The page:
An official website of the United States government
Here's how you know
A .mil website belongs to an official U.S. Department of Defense organization in the United States.
A lock (lock ) or https:// means you’ve safely connected to the .mil website. Share sensitive information only on official, secure websites.

7th EMS Airmen repair main landing gear strut

  • Published
  • By Staff Sgt. David Owsianka
  • 7th Bomb Wing Public Affairs

Aircraft are routinely inspected by maintenance personnel to ensure they are consistently mission ready. If an aircraft part is damaged, leaking or needs to be fixed then Airmen will step up to repair or replace the component to keep the aircraft flying.

Airmen with the 7th Equipment Maintenance Squadron recently inspected the landing gear on a B-1B Lancer aircraft and determined that one of the main landing gear struts needed to be replaced.

“Having a working landing gear strut is important because it ensures that the aircraft can land and take off safe and smoothly,” said Tech. Sgt. Cody Deel, 7th EMS repair and reclamation NCO in charge. “During the initial inspection we noticed that the seals on the inside were running low and that was causing the gear not to effectively move up and down.”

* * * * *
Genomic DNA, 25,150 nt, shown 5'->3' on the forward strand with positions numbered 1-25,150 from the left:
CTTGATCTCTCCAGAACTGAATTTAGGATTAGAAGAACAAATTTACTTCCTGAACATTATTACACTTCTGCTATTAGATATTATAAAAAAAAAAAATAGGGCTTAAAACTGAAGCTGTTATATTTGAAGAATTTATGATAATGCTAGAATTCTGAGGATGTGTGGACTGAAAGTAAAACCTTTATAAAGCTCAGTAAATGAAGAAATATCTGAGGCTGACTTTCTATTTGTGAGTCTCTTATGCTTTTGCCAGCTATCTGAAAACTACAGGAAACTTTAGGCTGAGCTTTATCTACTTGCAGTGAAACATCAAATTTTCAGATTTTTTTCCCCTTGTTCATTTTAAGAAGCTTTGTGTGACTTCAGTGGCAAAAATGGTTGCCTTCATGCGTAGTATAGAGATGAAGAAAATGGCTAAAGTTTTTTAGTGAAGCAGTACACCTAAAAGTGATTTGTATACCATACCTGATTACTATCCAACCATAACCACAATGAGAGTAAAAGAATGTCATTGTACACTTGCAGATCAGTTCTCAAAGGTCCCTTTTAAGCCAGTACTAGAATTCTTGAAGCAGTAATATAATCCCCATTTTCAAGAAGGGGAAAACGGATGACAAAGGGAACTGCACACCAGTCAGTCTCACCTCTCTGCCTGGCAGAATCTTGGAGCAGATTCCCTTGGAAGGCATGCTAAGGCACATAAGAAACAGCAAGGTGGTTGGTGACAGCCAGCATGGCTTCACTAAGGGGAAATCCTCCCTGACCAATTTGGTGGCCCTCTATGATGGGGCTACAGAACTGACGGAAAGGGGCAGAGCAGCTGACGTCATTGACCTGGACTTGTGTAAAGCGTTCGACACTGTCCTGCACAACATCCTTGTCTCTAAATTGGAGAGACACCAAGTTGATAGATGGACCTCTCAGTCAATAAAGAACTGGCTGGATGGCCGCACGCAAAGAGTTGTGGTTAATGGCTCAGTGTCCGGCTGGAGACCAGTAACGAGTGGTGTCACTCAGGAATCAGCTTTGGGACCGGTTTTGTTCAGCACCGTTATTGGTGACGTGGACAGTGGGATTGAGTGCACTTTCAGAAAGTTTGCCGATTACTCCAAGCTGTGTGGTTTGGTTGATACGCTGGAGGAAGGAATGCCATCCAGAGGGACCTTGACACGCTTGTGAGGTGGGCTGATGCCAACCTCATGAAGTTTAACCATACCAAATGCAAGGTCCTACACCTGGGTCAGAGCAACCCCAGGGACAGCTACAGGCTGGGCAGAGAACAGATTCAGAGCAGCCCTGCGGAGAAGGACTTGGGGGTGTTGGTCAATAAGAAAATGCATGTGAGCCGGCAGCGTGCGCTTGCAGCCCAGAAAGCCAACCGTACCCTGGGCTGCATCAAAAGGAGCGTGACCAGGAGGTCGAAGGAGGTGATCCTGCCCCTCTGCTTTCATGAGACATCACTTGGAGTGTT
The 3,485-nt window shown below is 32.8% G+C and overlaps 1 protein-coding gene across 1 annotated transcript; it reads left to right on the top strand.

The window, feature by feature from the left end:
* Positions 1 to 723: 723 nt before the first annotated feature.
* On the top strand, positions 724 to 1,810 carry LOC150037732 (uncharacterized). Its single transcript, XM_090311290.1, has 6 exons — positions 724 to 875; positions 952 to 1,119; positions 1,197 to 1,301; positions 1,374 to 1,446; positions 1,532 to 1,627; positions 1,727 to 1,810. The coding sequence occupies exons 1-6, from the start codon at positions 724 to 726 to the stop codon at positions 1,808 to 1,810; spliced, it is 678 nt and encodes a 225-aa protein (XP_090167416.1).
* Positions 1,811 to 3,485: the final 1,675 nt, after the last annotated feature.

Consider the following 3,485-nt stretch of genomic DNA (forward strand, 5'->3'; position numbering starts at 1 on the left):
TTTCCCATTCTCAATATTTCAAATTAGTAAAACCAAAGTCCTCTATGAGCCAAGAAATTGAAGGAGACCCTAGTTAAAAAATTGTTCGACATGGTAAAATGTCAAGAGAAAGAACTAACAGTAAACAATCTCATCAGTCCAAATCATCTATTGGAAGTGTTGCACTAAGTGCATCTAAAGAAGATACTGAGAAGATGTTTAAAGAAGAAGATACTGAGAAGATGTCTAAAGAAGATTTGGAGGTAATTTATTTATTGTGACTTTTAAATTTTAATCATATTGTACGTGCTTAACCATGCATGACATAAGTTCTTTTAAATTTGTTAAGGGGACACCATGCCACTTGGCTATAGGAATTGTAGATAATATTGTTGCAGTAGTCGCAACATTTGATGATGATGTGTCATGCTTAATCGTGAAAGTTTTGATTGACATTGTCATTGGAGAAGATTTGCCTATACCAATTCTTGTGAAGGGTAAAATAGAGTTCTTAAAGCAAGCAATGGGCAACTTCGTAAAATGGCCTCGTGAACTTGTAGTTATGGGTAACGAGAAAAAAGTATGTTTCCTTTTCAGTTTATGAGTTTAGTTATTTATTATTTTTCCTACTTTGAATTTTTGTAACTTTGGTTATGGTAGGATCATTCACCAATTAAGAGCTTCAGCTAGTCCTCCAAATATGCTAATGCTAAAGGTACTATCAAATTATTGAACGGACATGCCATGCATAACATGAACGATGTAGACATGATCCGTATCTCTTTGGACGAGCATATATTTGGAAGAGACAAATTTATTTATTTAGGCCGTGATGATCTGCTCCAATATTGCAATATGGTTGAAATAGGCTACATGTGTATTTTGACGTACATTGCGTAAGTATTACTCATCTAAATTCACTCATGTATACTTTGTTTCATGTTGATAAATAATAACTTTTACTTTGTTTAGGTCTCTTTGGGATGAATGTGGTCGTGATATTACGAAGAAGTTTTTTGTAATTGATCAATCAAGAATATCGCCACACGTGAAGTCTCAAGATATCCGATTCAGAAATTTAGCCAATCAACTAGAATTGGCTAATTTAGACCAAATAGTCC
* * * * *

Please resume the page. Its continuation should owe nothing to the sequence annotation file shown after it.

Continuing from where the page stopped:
Due to this being the first time the 7th EMS Airmen replaced a landing gear strut, personnel with the 567th Aircraft Maintenance Squadron from Tinker Air Force Base, Okla., came to Dyess Air Force Base, Texas, to provide in-depth landing gear knowledge and worked side-by-side with the Airmen to ensure they knew how to properly change the strut.

During the five day maintenance servicing period, the Airmen and civilian personnel took off the gear, removed the portion that was leaking and replaced it.

“Working with the civilians gave us further guidance to help ensure we complete everything successfully in a timely manner,” Deel said. “Throughout our time working together, we learned important techniques to effectively repair a landing gear strut for the B-1B aircraft that we can use in future maintenance scenarios.”

The 7th EMS team also maintains and delivers aerospace ground equipment, fabricates and installs components, performs time phased aircraft inspections in a timely manner as well as provide maintenance for crashed, damaged or disabled aircraft.

“I gained a lot of knowledge while performing this maintenance work,” said Senior Airman Brandon Adams, 7th EMS repair and reclamation journeyman. “We learned good maintenance practices and different ways to accomplish tasks safely while fixing a landing gear strut. If this work comes up again, then we can train the rest of our shop.”